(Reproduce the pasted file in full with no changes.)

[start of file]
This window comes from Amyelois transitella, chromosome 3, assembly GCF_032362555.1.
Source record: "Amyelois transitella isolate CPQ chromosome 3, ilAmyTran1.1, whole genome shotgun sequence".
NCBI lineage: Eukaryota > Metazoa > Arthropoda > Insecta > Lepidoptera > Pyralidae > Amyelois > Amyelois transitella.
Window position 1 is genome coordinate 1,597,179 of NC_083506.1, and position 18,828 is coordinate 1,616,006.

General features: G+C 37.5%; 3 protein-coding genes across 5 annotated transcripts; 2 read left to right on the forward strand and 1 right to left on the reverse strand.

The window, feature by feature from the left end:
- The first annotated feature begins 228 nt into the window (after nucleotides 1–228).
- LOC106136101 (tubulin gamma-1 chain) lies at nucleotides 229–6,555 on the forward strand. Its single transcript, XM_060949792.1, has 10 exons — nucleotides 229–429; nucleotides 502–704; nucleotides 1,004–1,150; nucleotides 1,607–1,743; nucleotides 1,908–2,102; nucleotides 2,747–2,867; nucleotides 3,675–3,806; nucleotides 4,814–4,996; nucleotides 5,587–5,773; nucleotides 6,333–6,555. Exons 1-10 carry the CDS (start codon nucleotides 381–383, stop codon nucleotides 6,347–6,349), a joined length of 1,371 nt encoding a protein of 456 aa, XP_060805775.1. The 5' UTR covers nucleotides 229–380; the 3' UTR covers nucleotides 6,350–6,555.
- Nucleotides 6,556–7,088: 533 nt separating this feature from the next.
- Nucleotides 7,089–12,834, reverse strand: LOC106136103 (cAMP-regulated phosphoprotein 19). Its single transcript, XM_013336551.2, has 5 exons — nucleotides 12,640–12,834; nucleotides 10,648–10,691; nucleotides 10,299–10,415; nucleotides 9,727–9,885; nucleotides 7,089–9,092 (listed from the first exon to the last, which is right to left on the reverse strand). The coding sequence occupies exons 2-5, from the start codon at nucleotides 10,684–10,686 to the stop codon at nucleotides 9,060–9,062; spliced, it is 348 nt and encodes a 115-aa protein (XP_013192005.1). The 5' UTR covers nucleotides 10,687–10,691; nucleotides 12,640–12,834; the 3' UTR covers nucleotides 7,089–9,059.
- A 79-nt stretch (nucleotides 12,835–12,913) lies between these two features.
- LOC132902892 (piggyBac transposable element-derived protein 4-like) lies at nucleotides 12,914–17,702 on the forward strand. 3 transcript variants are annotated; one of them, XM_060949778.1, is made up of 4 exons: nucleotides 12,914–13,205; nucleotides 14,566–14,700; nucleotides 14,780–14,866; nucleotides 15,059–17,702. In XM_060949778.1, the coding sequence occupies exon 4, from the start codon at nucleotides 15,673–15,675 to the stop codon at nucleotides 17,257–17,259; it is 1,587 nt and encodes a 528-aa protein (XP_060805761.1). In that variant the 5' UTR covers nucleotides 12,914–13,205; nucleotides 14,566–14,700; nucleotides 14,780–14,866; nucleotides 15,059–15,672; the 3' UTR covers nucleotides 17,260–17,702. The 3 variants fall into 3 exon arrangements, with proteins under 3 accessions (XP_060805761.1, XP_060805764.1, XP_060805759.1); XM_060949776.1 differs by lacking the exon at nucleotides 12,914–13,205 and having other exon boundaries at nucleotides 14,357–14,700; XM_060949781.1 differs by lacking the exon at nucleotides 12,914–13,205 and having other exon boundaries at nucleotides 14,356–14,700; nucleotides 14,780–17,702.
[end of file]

This window comes from Amyelois transitella, chromosome 3, assembly GCF_032362555.1.
Source record: "Amyelois transitella isolate CPQ chromosome 3, ilAmyTran1.1, whole genome shotgun sequence".
NCBI lineage: Eukaryota > Metazoa > Arthropoda > Insecta > Lepidoptera > Pyralidae > Amyelois > Amyelois transitella.
Window position 1 is genome coordinate 1,597,179 of NC_083506.1, and position 18,828 is coordinate 1,616,006.

General features: G+C 37.5%; 3 protein-coding genes across 5 annotated transcripts; 2 read left to right on the forward strand and 1 right to left on the reverse strand.

The window, feature by feature from the left end:
- The first annotated feature begins 228 nt into the window (after nucleotides 1–228).
- LOC106136101 (tubulin gamma-1 chain) lies at nucleotides 229–6,555 on the forward strand. Its single transcript, XM_060949792.1, has 10 exons — nucleotides 229–429; nucleotides 502–704; nucleotides 1,004–1,150; nucleotides 1,607–1,743; nucleotides 1,908–2,102; nucleotides 2,747–2,867; nucleotides 3,675–3,806; nucleotides 4,814–4,996; nucleotides 5,587–5,773; nucleotides 6,333–6,555. Exons 1-10 carry the CDS (start codon nucleotides 381–383, stop codon nucleotides 6,347–6,349), a joined length of 1,371 nt encoding a protein of 456 aa, XP_060805775.1. The 5' UTR covers nucleotides 229–380; the 3' UTR covers nucleotides 6,350–6,555.
- Nucleotides 6,556–7,088: 533 nt separating this feature from the next.
- Nucleotides 7,089–12,834, reverse strand: LOC106136103 (cAMP-regulated phosphoprotein 19). Its single transcript, XM_013336551.2, has 5 exons — nucleotides 12,640–12,834; nucleotides 10,648–10,691; nucleotides 10,299–10,415; nucleotides 9,727–9,885; nucleotides 7,089–9,092 (listed from the first exon to the last, which is right to left on the reverse strand). The coding sequence occupies exons 2-5, from the start codon at nucleotides 10,684–10,686 to the stop codon at nucleotides 9,060–9,062; spliced, it is 348 nt and encodes a 115-aa protein (XP_013192005.1). The 5' UTR covers nucleotides 10,687–10,691; nucleotides 12,640–12,834; the 3' UTR covers nucleotides 7,089–9,059.
- A 79-nt stretch (nucleotides 12,835–12,913) lies between these two features.
- LOC132902892 (piggyBac transposable element-derived protein 4-like) lies at nucleotides 12,914–17,702 on the forward strand. 3 transcript variants are annotated; one of them, XM_060949778.1, is made up of 4 exons: nucleotides 12,914–13,205; nucleotides 14,566–14,700; nucleotides 14,780–14,866; nucleotides 15,059–17,702. In XM_060949778.1, the coding sequence occupies exon 4, from the start codon at nucleotides 15,673–15,675 to the stop codon at nucleotides 17,257–17,259; it is 1,587 nt and encodes a 528-aa protein (XP_060805761.1). In that variant the 5' UTR covers nucleotides 12,914–13,205; nucleotides 14,566–14,700; nucleotides 14,780–14,866; nucleotides 15,059–15,672; the 3' UTR covers nucleotides 17,260–17,702. The 3 variants fall into 3 exon arrangements, with proteins under 3 accessions (XP_060805761.1, XP_060805764.1, XP_060805759.1); XM_060949776.1 differs by lacking the exon at nucleotides 12,914–13,205 and having other exon boundaries at nucleotides 14,357–14,700; XM_060949781.1 differs by lacking the exon at nucleotides 12,914–13,205 and having other exon boundaries at nucleotides 14,356–14,700; nucleotides 14,780–17,702.